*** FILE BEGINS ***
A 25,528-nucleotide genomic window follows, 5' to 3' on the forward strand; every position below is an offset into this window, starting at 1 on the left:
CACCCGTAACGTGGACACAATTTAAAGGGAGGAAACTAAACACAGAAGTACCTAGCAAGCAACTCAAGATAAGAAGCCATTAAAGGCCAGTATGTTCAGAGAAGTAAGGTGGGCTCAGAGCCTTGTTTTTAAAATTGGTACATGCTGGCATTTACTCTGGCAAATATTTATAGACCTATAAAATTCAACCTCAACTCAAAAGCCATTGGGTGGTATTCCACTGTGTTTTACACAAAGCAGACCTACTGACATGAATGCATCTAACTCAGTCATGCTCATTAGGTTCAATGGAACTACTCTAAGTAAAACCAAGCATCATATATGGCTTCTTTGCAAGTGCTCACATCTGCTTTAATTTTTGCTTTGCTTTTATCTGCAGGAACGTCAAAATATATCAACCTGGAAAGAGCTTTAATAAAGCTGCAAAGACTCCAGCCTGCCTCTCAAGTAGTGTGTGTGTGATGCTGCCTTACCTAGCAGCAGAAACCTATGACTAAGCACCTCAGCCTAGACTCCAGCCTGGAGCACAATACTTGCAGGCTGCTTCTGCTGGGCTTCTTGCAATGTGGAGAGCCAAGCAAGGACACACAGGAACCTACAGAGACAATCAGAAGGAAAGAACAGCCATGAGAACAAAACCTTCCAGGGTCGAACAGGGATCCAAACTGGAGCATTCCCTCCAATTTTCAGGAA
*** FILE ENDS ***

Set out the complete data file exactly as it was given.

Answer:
A 25,528-nucleotide genomic window follows, 5' to 3' on the forward strand; every position below is an offset into this window, starting at 1 on the left:
CACCCGTAACGTGGACACAATTTAAAGGGAGGAAACTAAACACAGAAGTACCTAGCAAGCAACTCAAGATAAGAAGCCATTAAAGGCCAGTATGTTCAGAGAAGTAAGGTGGGCTCAGAGCCTTGTTTTTAAAATTGGTACATGCTGGCATTTACTCTGGCAAATATTTATAGACCTATAAAATTCAACCTCAACTCAAAAGCCATTGGGTGGTATTCCACTGTGTTTTACACAAAGCAGACCTACTGACATGAATGCATCTAACTCAGTCATGCTCATTAGGTTCAATGGAACTACTCTAAGTAAAACCAAGCATCATATATGGCTTCTTTGCAAGTGCTCACATCTGCTTTAATTTTTGCTTTGCTTTTATCTGCAGGAACGTCAAAATATATCAACCTGGAAAGAGCTTTAATAAAGCTGCAAAGACTCCAGCCTGCCTCTCAAGTAGTGTGTGTGTGATGCTGCCTTACCTAGCAGCAGAAACCTATGACTAAGCACCTCAGCCTAGACTCCAGCCTGGAGCACAATACTTGCAGGCTGCTTCTGCTGGGCTTCTTGCAATGTGGAGAGCCAAGCAAGGACACACAGGAACCTACAGAGACAATCAGAAGGAAAGAACAGCCATGAGAACAAAACCTTCCAGGGTCGAACAGGGATCCAAACTGGAGCATTCCCTCCAATTTTCAGGAA